• Increased tolerance and acceptance of others  
    • Reduced likelihood of bullying  

    In addition, adults who practice empathy are generally shown to have greater success, both personally and professionally. So, teaching empathy to teens can help equip them for a brighter future in many ways.  

    Online students learning empathy by volunteering in a garden.

    How to Teach Empathy to a Teenager 

    Here are seven tips for you to encourage the development of empathy in your household and assist you with teaching empathy to teens. Most of these are also great empathy activities for middle school students, and can help build a foundation for empathy in their formative years. 

    1. Be a positive role model. 

    One of the best ways to learn is through modeling desired practices. Do your best to model empathetic behavior in your daily life, and especially in your interactions with your teen. Give them your full attention. Ask them how they feel and ask questions about why they feel that way.   

    2. Play devil’s advocate. 

    Teenage life comes with its own set of struggles and challenges, many of which will be centered around personal relationships and disagreements. When your teen runs into a disagreement, encourage them to see the other person’s point of view, and put themselves in their shoes. Can they see where the other person may be coming from? This is a great way to discuss and implement empathy (and also a great practice for teaching empathy to middle schoolers). 

    3. Look to history for empathy-teaching moments. 

    Being a teenager offers the benefit of being able to look to difficult historical events that are not recommended for younger students. Learning about acts of injustice and social catastrophe, such as the Holocaust, can educate teens about empathy on a larger and more historically-driven scale.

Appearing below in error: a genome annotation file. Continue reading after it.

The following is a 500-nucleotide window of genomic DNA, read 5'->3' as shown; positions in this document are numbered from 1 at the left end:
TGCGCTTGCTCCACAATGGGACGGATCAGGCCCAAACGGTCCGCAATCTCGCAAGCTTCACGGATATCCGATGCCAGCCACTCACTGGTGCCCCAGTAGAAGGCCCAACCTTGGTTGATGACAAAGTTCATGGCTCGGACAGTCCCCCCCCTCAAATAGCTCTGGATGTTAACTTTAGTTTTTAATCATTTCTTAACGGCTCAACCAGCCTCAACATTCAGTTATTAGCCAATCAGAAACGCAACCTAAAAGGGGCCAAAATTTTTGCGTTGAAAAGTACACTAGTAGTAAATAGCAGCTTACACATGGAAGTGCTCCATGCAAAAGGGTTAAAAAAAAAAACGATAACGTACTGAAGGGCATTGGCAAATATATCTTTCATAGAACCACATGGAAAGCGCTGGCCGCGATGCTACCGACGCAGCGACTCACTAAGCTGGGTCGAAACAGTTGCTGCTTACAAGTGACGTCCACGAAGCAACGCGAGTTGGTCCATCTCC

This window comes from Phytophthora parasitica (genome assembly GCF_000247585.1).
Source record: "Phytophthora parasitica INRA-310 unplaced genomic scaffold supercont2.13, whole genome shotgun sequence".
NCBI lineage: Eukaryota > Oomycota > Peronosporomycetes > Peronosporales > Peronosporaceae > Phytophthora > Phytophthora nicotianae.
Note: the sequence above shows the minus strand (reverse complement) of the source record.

4. Highlight lesser-told stories to encourage historical empathy. 

    Similar to observing and discussing large-scale historical events to promote empathy, another great tactic is to specifically seek out lesser-told stories of injustice and struggle that might prompt discussion on empathetic response. This allows teens to “analyze history through multiple perspectives,” and tap into the power of historical empathy(opens in a new tab).  

    5. Use art and photography for empathy-teaching moments. 

    Another unique way to encourage empathetic thinking in teens was made popular by The New York Times in their “What’s Going On in This Picture” series(opens in a new tab). This series presents a photo without a caption and prompts students and readers to make their own observations on what might be happening in the photo.  

    Other Great Resources for Instilling Empathy in Teens  

    In addition to the empathy exercises for teens mentioned above, here are some other great learning resources from Connections Academy® that can help teach compassion and empathy to students: 

    Focus on teaching your teen empathetic practices and watch their relationships, engagement with school and extracurricular activities, and self-esteem grow as a result! 

    read more